After being alarmed by the incidence of overdoses and deaths among people in the Massachusetts workers’ compensation system, an administrative judge for the Massachusetts Division of Industrial Accidents, Omar Hernandez, wanted to begin a program to help injured workers receiving treatment with opioids. According to a news article, Boston workers who suffer injuries in the course and scope of employment, and have settled claims for benefits, may receive information on alternative treatments for their pain. The program, which is voluntary, aims to reduce the use of opioids and other narcotics by working with care coordinators who can assist workers looking into medical treatment. The care coordinator is an intermediary between the injured worker and the insurance company, working to secure good alternative treatment options.
The program is used as a tool to change behaviors, which have been based on reducing the pain for injured workers in the short term by prescribing opioids. Instead, by understanding the long-term effects, workers and insurance companies can work to discover opportunities for better care and less addiction.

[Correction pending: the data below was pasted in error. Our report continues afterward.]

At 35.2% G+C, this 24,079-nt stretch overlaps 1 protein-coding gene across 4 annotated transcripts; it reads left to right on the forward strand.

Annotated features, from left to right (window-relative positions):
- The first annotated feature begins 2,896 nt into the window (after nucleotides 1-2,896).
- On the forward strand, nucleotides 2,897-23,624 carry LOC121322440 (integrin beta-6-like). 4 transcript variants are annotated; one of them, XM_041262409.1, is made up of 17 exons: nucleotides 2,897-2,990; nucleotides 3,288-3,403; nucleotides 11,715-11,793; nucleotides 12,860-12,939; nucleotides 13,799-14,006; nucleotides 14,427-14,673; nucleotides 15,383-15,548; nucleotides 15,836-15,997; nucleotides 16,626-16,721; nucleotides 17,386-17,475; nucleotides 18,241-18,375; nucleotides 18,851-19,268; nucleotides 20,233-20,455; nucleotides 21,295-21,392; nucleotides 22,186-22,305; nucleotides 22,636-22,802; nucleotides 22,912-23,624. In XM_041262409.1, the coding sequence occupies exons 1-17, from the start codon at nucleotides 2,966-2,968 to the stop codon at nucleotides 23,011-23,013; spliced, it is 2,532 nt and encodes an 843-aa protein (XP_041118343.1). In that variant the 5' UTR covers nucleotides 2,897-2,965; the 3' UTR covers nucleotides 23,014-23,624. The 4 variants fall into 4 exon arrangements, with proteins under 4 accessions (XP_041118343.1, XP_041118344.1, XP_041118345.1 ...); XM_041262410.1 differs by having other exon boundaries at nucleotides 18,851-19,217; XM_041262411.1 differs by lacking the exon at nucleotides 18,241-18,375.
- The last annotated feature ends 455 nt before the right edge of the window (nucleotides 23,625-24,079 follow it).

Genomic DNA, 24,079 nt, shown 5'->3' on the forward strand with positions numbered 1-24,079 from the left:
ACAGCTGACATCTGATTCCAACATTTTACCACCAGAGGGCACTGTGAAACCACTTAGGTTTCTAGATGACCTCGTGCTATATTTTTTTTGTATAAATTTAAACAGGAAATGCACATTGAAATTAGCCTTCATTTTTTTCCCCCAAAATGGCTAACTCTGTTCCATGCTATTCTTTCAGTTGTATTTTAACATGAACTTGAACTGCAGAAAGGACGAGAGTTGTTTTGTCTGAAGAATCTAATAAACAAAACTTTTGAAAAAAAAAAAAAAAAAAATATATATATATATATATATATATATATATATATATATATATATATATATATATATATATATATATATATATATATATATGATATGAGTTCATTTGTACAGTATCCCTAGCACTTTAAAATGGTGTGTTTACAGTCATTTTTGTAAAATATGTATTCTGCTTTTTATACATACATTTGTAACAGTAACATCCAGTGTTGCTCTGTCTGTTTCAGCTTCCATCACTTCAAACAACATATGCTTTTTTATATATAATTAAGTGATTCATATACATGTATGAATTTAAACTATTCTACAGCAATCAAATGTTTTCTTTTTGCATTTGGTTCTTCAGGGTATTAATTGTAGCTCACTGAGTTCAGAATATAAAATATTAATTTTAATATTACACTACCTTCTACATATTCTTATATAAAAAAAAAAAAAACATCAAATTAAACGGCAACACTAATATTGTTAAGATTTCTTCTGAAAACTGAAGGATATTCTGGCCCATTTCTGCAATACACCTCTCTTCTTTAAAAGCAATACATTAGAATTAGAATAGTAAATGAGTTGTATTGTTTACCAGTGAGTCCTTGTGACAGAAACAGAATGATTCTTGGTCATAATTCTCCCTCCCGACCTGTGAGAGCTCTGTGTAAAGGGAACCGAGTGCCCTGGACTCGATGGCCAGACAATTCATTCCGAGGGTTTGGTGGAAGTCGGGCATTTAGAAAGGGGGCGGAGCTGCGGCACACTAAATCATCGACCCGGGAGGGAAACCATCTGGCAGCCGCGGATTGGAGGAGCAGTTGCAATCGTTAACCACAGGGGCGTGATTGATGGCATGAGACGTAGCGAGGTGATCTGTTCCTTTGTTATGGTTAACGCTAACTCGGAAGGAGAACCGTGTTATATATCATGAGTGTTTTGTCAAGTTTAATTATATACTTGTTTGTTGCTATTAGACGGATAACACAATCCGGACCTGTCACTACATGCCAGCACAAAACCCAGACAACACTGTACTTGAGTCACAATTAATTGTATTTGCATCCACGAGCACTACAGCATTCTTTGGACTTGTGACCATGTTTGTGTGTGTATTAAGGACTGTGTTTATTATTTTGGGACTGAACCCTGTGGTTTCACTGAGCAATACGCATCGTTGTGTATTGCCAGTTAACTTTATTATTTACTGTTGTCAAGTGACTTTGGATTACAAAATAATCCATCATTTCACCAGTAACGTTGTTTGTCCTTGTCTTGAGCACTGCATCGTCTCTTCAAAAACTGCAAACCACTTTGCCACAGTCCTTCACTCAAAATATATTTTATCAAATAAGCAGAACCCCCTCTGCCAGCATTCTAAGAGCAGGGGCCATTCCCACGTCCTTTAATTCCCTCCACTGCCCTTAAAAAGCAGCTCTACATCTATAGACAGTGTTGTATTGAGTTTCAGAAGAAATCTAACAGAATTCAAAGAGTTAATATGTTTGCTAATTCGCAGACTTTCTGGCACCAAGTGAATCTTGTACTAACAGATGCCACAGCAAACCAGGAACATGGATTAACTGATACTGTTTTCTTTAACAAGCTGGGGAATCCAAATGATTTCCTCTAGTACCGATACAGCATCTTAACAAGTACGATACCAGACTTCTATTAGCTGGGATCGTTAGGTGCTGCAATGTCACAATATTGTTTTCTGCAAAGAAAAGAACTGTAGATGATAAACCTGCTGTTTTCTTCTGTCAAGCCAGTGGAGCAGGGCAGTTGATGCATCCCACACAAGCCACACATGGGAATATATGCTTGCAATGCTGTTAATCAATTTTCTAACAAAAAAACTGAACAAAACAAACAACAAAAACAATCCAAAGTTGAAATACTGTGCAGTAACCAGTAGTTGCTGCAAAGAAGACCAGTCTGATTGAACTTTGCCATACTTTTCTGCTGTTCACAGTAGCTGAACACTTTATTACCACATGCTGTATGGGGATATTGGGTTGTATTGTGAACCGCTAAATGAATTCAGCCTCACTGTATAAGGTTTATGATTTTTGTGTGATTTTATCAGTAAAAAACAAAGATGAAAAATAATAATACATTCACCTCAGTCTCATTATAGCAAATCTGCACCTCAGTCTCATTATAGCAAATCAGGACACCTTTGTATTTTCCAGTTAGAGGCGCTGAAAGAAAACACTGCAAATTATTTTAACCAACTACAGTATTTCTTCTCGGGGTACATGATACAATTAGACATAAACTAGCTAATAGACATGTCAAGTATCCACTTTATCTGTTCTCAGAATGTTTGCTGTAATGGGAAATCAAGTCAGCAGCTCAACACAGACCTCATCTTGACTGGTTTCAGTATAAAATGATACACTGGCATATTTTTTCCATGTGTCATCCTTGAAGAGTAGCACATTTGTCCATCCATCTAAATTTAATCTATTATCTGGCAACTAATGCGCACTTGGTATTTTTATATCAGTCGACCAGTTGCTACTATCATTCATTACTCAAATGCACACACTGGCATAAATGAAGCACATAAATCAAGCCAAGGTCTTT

All workers’ compensation cases are handled by judges within the state Department of Industrial Accidents. This agency is within the Executive Office of Labor and Workforce Development. Judges within the Department of Industrial Accidents noted an increase in overdoses and deaths due to opioid addiction, and they hoped the pilot would resolve cases swiftly, as a tool to fight an opioid epidemic.